KNOXVILLE (WATE) – Tennessee students are showing big improvements in science. According to the 2015 National Assessment of Educational Progress, Tennessee is the fastest improving in the nation in science.
Governor Bill Haslam and Education Commissioner Candice McQueen made a stop at Mount Olive Elementary School in Knoxville Thursday to show how far they have come.
“In Tennessee we’re becoming known for education, and between the Tennessee Promise and the gains we’ve made in K-12 people around the country are starting to look at Tennessee,” Haslam said. “It means we’re in the top 25 states of the 50. Our fourth graders had the best scores in the country and our eighth graders the second best.”
Tennessee fourth graders jumped 11 spots to 19th in the country for science. Eighth graders are up from 32nd to 21st.
Education Commissioner Candice McQueen joined Haslam on the stop, speaking about what those scores mean for students.
“The new normal is moving more of our students into post-secondary so these expectations we believe will move more of our kids to success in college and more success in our careers,” McQueen said.
Teachers in Knoxville have been working hard to get students interested in at an early age by getting hands on in the science classrooms.
“It’s more fun and interesting for me, for the teacher, because you get to see the excitement of the students and they get to see the real life applications of what it is that they’re doing,” said fourth grade science teacher Cynthia Thornburg.
They say these new rankings show it is paying off and hope they can continue to help improve.
“I think that we’ve been teaching that way a long time. I’m just glad that people are realizing that the things that we are doing are paying off,” Thornburg said.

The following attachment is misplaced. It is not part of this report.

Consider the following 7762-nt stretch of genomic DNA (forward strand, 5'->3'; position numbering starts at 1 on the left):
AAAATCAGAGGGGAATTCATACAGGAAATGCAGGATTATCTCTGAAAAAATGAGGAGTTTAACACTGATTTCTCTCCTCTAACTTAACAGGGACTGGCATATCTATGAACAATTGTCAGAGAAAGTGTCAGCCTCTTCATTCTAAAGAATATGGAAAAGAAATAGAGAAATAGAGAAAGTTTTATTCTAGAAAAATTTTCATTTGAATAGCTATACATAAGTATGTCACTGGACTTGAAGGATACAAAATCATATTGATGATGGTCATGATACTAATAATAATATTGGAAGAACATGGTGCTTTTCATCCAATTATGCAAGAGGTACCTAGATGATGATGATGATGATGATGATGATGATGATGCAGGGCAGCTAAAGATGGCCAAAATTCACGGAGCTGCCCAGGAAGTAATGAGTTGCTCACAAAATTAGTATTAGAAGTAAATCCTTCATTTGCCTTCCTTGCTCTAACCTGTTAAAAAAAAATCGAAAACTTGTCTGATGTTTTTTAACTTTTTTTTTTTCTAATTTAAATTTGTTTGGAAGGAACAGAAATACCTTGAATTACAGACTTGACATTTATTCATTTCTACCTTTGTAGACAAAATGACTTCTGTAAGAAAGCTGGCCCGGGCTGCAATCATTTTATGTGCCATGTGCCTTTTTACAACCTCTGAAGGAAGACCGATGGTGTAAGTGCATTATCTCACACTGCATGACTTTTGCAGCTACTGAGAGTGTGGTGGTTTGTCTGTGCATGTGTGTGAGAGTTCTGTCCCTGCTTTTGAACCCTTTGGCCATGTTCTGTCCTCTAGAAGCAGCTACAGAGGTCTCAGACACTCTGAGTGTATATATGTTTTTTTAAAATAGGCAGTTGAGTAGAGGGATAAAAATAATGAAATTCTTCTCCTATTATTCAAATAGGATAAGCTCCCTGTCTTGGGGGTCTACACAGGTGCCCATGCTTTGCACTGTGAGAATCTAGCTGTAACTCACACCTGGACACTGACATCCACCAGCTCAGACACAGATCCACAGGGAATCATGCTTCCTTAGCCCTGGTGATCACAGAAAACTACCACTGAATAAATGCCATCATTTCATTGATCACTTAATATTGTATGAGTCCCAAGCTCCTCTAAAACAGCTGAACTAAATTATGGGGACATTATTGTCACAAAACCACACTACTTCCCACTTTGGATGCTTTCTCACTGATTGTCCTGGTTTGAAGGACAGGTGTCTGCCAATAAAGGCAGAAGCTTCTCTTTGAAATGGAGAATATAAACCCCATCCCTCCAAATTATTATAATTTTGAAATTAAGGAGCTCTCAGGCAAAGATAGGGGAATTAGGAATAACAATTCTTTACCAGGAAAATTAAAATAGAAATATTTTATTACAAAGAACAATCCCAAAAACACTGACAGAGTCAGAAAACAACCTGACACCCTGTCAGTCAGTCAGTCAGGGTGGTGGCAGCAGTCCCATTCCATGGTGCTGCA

Several achievement gaps were also narrowed across the state. The male-female science performance gap was eliminated in both grades four and eight. The gap in achievement scores between white and African-American students tightened in both grades, as did the gap for white and Latino students in fourth grade.
Astronaut and Tennessean Barry “Butch” Wilmore was also in Knoxville talking to students about the improvements.
“Opportunity. Education gives opportunity. And that’s the only thing that gives you opportunity to choose what field you want to go into,” Wilmore said.
For students like Brody Bean, hearing from Wilmore on how science helped him get to where he is is motivation to keep working hard and making the improvements.
“It’s super exciting that we’re in 19th place since we’ve been studying more,” Bean said.
He credits his teachers ability to let them get hands on for that jump.
“I like science because we do awesome experiments and we learn so much,” Bean said.
With the new rankings showing our state improving faster than any others, Wilmore says he wants to help keep students on the right track.
“With the attention, and the direction, and the diligence that the people here are concerned with we’re on the right path. That’s exciting,” he said.